A gift of fire. I wonder if the disciples had any more idea what to do with a gift like that than we do. I doubt it. But to their eternal credit, and to our undying benefit, they did not think of possessing the gift; they let that gift possess THEM.
The fire was exactly as advertised. It proved to be a COMFORTER, an ENCOURAGER, an EXHORTER or CHALLENGER. Look what happened to Peter. To say the least, this big fisherman had always been a brash fellow. He had been brash enough to leave his fishing business, to drop his livelihood when Jesus had said to him and his brother, “Come follow me and I will make you fishers of people.” He had been brash enough to try things that were beyond human comprehension like healing sick people and walking on water. He had been brash enough to take a sword to the servant of the High Priest in Gethsemane despite being tremendously outnumbered. But brashness has its limitations. Peter was also COWARDLY…just cowardly enough to deny that he had ever KNOWN Jesus when confronted by a little servant girl. Yes, that fisherman was brash…but not brash enough in himself to do what he did on Pentecost.
Do you remember? Here it was just seven weeks after Peter had turned tail and run, just seven weeks after Jesus’ enemies had murdered him, just seven weeks after Peter and the others locked themselves in that Upper Room after the crucifixion for fear that they TOO would be arrested and killed. And now, all of a sudden, here was this same Peter standing up in the center of the city where the life of his Lord had been taken, proclaiming to all who would listen the message of a risen Savior.
Peter was a changed man. The Holy Spirit had come upon him to give him comfort in the place of his fear, to give him encouragement in place of his questions, to give him a challenge in place of his silence. Peter had the fire…or perhaps it would be better said, the fire had HIM.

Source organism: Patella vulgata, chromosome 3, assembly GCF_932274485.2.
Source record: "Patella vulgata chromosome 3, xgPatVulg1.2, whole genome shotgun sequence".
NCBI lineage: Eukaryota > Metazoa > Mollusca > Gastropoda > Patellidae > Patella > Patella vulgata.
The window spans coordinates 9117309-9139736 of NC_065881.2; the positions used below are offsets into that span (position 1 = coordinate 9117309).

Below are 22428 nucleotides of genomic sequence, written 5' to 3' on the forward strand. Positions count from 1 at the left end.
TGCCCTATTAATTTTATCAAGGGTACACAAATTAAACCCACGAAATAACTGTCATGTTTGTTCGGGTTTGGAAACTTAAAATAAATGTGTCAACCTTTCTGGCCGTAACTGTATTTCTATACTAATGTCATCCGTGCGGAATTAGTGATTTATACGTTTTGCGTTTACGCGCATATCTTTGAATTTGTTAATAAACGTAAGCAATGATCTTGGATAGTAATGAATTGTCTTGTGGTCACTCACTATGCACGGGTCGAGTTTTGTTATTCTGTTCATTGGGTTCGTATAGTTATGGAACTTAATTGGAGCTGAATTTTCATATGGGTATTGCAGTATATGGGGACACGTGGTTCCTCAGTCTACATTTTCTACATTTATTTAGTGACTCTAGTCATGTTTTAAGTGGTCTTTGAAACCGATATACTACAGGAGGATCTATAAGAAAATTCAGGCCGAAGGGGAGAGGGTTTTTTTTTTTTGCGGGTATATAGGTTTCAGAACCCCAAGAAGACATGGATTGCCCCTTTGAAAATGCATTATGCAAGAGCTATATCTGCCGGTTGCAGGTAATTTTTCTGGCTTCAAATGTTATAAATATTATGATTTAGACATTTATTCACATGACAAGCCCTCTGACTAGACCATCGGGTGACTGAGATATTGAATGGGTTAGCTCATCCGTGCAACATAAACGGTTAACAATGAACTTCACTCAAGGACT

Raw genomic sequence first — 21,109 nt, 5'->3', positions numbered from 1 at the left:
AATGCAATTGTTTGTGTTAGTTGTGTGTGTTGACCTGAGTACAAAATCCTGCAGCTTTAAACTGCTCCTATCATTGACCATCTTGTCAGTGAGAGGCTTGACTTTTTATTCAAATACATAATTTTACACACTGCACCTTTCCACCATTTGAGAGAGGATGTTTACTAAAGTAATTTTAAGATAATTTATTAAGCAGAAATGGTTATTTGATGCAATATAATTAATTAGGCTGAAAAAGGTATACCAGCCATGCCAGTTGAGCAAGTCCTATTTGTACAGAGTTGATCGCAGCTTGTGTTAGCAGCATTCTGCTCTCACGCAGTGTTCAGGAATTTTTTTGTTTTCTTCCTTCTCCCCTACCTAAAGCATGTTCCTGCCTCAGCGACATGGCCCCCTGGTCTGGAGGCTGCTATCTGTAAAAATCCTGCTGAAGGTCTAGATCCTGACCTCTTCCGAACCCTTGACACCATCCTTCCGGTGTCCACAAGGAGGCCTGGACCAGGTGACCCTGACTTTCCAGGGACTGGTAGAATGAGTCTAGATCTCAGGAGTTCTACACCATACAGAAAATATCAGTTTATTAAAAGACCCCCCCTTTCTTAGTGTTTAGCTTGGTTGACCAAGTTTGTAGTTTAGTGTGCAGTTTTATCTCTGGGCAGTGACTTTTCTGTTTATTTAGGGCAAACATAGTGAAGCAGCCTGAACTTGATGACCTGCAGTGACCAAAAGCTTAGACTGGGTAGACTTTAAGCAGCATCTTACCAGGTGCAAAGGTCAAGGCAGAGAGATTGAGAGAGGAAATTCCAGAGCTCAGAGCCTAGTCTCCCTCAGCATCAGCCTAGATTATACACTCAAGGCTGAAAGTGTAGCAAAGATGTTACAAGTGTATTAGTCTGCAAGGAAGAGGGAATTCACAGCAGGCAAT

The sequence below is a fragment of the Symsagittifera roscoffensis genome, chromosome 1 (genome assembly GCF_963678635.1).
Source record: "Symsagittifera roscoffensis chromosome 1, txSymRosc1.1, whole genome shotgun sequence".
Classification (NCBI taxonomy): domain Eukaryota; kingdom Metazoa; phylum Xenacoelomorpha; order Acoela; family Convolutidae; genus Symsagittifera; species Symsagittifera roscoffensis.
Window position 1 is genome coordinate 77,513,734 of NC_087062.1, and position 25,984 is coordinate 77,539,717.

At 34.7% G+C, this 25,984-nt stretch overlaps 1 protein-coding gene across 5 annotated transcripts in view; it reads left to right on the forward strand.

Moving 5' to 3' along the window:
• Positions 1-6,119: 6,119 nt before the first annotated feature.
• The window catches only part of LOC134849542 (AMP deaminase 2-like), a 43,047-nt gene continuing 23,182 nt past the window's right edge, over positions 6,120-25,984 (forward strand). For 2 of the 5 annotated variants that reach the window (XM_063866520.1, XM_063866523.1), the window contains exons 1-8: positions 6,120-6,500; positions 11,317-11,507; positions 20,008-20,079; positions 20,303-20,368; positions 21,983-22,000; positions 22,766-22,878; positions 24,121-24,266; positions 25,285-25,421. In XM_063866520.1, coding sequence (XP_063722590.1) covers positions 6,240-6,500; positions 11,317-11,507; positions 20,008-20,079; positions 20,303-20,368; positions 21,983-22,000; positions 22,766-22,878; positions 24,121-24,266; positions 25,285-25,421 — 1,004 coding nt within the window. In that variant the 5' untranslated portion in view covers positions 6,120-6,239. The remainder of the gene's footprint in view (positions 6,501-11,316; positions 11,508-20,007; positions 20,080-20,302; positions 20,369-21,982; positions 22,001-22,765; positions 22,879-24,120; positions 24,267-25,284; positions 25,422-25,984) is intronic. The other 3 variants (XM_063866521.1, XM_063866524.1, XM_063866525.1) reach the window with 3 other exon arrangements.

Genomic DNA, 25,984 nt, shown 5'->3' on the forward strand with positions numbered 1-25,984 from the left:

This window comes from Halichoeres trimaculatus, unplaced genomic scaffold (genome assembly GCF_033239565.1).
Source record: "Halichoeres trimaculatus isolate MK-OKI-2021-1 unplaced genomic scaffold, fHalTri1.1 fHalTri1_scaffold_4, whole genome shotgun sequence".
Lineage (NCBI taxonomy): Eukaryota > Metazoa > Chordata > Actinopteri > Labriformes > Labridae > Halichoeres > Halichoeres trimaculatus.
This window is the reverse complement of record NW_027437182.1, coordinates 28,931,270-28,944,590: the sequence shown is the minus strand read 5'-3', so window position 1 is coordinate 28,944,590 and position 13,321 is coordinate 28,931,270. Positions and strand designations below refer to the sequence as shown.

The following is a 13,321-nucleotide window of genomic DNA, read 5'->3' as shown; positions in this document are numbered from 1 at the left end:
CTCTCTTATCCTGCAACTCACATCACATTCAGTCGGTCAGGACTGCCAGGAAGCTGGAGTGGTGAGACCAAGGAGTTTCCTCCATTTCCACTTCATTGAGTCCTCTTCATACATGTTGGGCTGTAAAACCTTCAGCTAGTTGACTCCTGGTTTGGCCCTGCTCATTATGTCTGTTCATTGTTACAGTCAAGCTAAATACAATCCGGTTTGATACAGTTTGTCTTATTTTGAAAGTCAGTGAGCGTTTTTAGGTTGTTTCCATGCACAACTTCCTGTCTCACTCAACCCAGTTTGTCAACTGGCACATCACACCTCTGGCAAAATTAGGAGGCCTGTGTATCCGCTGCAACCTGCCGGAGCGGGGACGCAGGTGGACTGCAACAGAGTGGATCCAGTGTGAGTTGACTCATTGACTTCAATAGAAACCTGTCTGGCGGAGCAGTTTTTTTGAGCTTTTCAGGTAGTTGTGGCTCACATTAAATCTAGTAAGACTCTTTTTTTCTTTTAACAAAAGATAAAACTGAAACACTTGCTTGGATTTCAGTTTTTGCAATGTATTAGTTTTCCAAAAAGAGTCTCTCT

It has worked the same through the centuries since Pentecost. There was that young man from north Africa, a brilliant thinker, a man anxious for a relationship with God, a man concerned about his own sin, a man afraid to make any commitment to Jesus Christ because his lifestyle was incompatible with any real Christian witness. He too was taken by that fire and was turned into one of the greatest theologians in history. His name was Augustine.
There was another young man, a priest in an Augustinian monastery in the sixteenth century. He had become concerned about the direction his church was taking; he was concerned that the church had its priorities skewed. The fire took him, comforted him in the face of the hostility of his superiors, encouraged him to share what he felt with his people, challenged him to press on with the task of stopping the abuses. The fire took him…Martin Luther…and led him to begin a reformation that has continued to this day.
Two hundred years later, another young man was taken by the fire. He saw problems in his own church, the Church of England. And, as might be expected, he faced fierce opposition. Although he was a priest in the church, he was denied the right to preach, so he took to the open air. He was comforted in the face of angry church officials; he was encouraged as he saw thousands respond to his preaching; he was challenged to fan the flames of revival in his land. And the result was what history has called the GREAT AWAKENING…all because that young man…John Wesley…went to a little prayer meeting on Aldersgate Street in London and, as he wrote later, felt his “heart strangely warmed,” warmed by that fire of Pentecost.
But there was more to the fire that rested on those disciples there in that room in Jerusalem. Jesus had promised them that the Holy Spirit would be a GUIDE to them. After all, fire has always served that purpose. Until just the past century, the fire in lamps and torches was the only way one COULD be guided through the darkness. The lights we have in our own day are really nothing more than artificial fire…fire to light our way…fire to guide.
Peter was guided by the Spirit as he preached that morning. After all, he was a fisherman, not an orator. Truth be known, Peter had no business being up there in front of ANY folks, much less all those. But he WAS. And DID HE COME THROUGH! 3000 converts! He had help…the guidance that came from the fire.